Revolution Straight Jacket

This beer has emerged as one of those fabled barleywines that nonetheless remains somewhat accessible (at least, if you live in Chicago). It’s clearly a staple of the DDB all-barleywine diet, and he’s been talking this thing up since it first hit shelves (it won his pretty stacked blind BBA Barleywine tasting challenge too, though that was a while ago at this point and some of the competition has stepped up their game for sure). Its popularity has begotten numerous variants, including the inimitable VSOJ (Very Special Old Jacket, a blend of barleywines aged 2-3 years in bourbon barrels), which is decidedly less accessible, though you’ll still find members of the Barleywine is Life group shotgunning cans of the stuff on a semi-regular basis because they’re demented.

What we have here today is the regular old Straight Jacket, a barleywine aged around a year in bourbon barrels and packaged in 12 ounce cans (not a typical treatment for this sort of offering, but I suppose that’s changing thanks to the market for people wanting to chug/shotgun barleywines, which is surprisingly high (I mean, more than one or two is surprisingly high but still)). So let’s dislocate our shoulders in order to gain the slack necessary to escape our… oh, wait, sorry, that’s the other straight jacket. Let’s, uh, just drink this one:

Revolution Straight Jacket

Revolution Straight Jacket – Pours a bright, clear brownish amber color with a finger of off-white head. Smells nice, crystal malt, dark fruit, toffee, caramel, oak, vanilla. Taste is sweet, dark fruit, toffee, you know what I said about the smell? That’s how it tastes. Barrel character is well integrated and doesn’t overwhelm at all. Mouthfeel is rich and full bodied, well carbed, good balance. Overall, yup, fantastic little barleywine. Years of hype have perhaps taken a toll, but it’s totally something I’d stock up on if it were feasible. A-

Beer Nerd Details: 13.1% ABV canned (12 ounce). Drank out of a snifter on 1/3/20. Canned: 01-04-19.

Certainly a worthy member of the barleywine canon, one that I think I’ll need to track down again. And again. And maybe some of the variants. And compare to stuff like Arctic Devil, Object Permanence, etc… Only time will tell. Stay tuned, for we’ve actually got a couple other barlewines in the review pipeline #BiL.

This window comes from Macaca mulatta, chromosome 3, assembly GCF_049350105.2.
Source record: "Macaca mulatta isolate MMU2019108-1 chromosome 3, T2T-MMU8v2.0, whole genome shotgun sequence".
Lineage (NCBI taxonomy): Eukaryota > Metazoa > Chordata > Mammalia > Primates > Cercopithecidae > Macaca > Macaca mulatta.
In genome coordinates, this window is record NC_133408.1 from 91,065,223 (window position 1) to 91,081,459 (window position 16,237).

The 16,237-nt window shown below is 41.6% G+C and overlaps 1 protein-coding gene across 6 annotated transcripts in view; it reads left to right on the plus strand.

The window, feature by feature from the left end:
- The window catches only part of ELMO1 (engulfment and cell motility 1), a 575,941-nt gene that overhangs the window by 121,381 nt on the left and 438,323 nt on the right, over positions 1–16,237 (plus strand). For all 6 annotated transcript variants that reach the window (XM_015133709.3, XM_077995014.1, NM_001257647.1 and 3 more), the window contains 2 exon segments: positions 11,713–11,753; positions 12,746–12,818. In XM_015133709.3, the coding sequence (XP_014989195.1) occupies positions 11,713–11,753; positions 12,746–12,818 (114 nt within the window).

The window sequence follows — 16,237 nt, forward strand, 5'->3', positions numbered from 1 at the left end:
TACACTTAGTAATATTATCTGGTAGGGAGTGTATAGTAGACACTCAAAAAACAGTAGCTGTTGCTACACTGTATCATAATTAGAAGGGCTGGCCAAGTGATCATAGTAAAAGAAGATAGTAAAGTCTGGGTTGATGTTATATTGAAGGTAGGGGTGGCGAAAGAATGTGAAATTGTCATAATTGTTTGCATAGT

Going A Little Crazy

Another day, another revolutionary (pun intended!) brewery that’s only opened their doors in the past few years. This is going to come up again this week (a couple of times, actually), but let’s stay in Chicago for the moment and check out Revolution brewing. They opened a small brewpub in 2010, quickly garnering a fair amount of praise (including a top 5 slot in RateBeer’s Top New Brewers in the World list), expanded in 2011, and opened a full production brewery in 2012. I’m never sure what to make of the whole socialist fist iconography when it comes to breweries (maybe they just like the act of fistin… you know what, I’m just going to stop myself right there and pretend like I didn’t even bring this up).

So I was particularly interested in their barrel aged brews, but this is exactly the wrong time of year for that sort of thing (I’m penciling in a Winter trade for some of that excellence), so I had to settle for a few standard brews. This one is actually a Spring seasonal, so it’s a bit long in the tooth (especially for a well hopped beer), but the Belgian side of things kept it in check I think. So let’s get a little crazy:

Revolution A Little Crazy

Revolution A Little Crazy – Pours a bright, slightly hazy golden color with a finger of fluffy, eggshell white head. Smells lightly of Belgian yeast, with a heavy hop component. Lots of citrus rind and floral notes, maybe even a bit of tart twang. Taste starts off spicy and hoppy, but then a huge, juicy, tart citrus note pops out, with just a hint of balancing bitterness in the finish. It’s a really strange sensation, perhaps belying its age, but it works well enough. Mouthfeel is well carbonated and spicy, but that citrus note has a bright juicy tartness to it that follows through the finish. To make the most obscure comparison possible, this reminds me of Boxcar Brewing’s IPA, which doesn’t quite have that pop of citrus and tartness, but the Belgian yeast and hops give it a similar feel. Overall, this is a really strange brew. Not bad at all, I rather like it, but strange nonetheless. B

Beer Nerd Details: 6.4% ABV bottled (22 oz. bomber). Drank out of a tulip glass on 9/21/13.

I also had their Oktoberfest, which was a really solid take on the style, but then, I’m not that big into that style, so I didn’t write up any detailed notes. I’ve got their standard IPA in the fridge, but I’m not expecting a ton from that either. I’m still really curious to see how their barrel aged brews fare, as I’ve heard really good things about them.